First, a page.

In preliminary research for patients with severe emphysema, a minimally invasive intervention involving the implantation of coils in the lungs with an endoscope resulted in improved exercise capacity at 6 months, although with high short-term costs, according to a study in the January 12 issue of JAMA.
Emphysema, a key component of chronic obstructive pulmonary disease, is characterized by lung tissue inelasticity and hyperinflation, causing dyspnea (shortness of breath), exercise limitation, and impaired quality of life. Management of severe emphysema represents a challenge because of limited efficacy of currently available treatments. Lung volume reduction surgery, which has demonstrated clinical benefit, is associated with significant illness and death. Lung volume reduction using nitinol (a metal alloy) coils is a bronchoscopic intervention (use of a thin, flexible, endoscope) inducing volume reduction and restoring lung recoil, according to background information in the article.
Gaetan Deslee, M.D., Ph.D., of the Hopital Universitaire de Reims, Reims, France and colleagues randomly assigned patients with severe emphysema to usual care (n = 50; received rehabilitation and bronchodilators with or without inhaled corticosteroids and oxygen) or bilateral coil treatment (n = 50; received usual care plus additional therapy in which approximately 10 coils per lobe were placed in 2 bilateral lobes in 2 procedures). The study was conducted at 10 university hospitals in France.
The primary measured outcome for the study, improvement of at least 54 meters (59 yards) in a 6-minute walk test at 6 months, was observed in 18 patients (36 percent) in the coil group and 9 patients (18 percent) in the usual care group. Coil treatment was associated with a significant decrease in lung hyperinflation and sustained improvement in quality of life. The average total 1-year per-patient cost difference between groups was $47,908.
The authors write that if it is assumed that the quality-adjusted life-years (QALYs) gain could be maintained over at least 3 years with identical follow-up costs in both groups, the incremental cost-effectiveness ratio would be about $270,000 per QALY, close to the incremental cost-effectiveness ratio reported for lung volume reduction surgery in the United States. "This cost-effectiveness ratio at 1 year and modeled to 3 years would not be considered efficient enough to warrant adopting the technology by most countries. Implementation of this technique in a large-scale emphysema population is likely to require this additional data given the high per-patient cost in the short run and the uncertain effect on total health care expenditures."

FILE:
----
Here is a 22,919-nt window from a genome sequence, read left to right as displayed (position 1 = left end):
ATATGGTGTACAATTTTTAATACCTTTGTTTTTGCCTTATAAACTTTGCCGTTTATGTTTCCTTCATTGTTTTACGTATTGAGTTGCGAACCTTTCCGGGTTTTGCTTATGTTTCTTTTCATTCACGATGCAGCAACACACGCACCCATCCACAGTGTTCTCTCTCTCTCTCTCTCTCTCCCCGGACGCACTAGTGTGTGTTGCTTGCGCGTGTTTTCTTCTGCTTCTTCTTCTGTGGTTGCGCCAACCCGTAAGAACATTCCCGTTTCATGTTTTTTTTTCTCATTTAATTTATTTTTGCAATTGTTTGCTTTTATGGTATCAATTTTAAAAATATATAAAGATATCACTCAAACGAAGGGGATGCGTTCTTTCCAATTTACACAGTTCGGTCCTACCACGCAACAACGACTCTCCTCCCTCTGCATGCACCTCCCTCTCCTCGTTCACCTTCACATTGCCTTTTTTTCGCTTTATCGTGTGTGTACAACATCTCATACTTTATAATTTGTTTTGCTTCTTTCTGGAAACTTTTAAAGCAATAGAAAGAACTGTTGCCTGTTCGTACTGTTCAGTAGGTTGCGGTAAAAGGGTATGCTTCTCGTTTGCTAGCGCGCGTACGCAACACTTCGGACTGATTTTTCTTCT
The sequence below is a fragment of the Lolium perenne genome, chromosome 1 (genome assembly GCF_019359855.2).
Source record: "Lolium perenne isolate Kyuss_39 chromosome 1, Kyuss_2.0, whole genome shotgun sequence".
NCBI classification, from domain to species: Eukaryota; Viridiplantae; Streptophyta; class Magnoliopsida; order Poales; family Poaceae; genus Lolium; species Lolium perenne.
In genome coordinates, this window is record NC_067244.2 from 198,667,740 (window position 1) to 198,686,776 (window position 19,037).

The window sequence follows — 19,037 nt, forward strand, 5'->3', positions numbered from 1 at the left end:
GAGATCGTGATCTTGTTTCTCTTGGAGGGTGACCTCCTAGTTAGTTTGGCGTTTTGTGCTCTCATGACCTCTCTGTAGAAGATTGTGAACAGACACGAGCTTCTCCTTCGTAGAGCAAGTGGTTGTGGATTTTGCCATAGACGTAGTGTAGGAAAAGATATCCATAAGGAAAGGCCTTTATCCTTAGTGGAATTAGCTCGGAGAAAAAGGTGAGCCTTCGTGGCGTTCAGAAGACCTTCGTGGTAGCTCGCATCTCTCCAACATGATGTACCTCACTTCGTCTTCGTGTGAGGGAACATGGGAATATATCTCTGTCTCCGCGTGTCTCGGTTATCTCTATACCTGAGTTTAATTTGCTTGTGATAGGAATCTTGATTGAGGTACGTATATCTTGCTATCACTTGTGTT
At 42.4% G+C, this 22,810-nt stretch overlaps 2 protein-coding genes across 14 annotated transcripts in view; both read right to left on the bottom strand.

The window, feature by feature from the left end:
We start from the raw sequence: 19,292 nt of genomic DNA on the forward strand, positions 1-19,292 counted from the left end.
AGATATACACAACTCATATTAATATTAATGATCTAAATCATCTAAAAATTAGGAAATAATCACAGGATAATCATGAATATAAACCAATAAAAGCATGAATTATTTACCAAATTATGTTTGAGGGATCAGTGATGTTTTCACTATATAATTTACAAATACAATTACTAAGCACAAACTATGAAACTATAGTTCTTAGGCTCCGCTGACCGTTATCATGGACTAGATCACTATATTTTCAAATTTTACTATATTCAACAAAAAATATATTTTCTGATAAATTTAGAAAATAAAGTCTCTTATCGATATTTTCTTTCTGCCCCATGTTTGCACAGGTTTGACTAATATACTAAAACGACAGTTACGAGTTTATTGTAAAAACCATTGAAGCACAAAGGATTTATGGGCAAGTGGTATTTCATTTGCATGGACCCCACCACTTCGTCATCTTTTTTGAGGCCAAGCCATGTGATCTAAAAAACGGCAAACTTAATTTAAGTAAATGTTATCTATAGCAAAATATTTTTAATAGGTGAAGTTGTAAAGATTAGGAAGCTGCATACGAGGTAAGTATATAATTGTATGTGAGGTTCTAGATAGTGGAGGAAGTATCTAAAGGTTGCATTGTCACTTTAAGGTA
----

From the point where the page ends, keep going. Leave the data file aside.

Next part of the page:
"Further investigation is needed to assess durability of benefit and long-term cost implications."
Editorial: Bronchoscopic Lung Volume Reduction in COPD
"As further refinements in radiologic and clinical characterization progress, clinicians could expect to be able to offer even greater clinically based 'precision medicine' in matching a given technologic intervention to specific patient characteristics," write Frank C. Sciurba, M.D., of the University of Pittsburgh, and colleagues, in an accompanying editorial.
"Even though this approach may ultimately result in fewer patients eligible for treatment, those who receive treatment will be likely to have a more predictable therapeutic response. Furthermore, this improved efficiency could serve to translate into greater cost-effectiveness. Should the emerging data from larger pivotal trials support the meaningful clinical, albeit palliative, responses observed in preliminary trials, physicians caring for patients with chronic obstructive pulmonary disease (COPD) should not delay in providing evidence-based interventions that offer realistic hope to patients with few other choices to relieve their symptoms and improve their quality of life."
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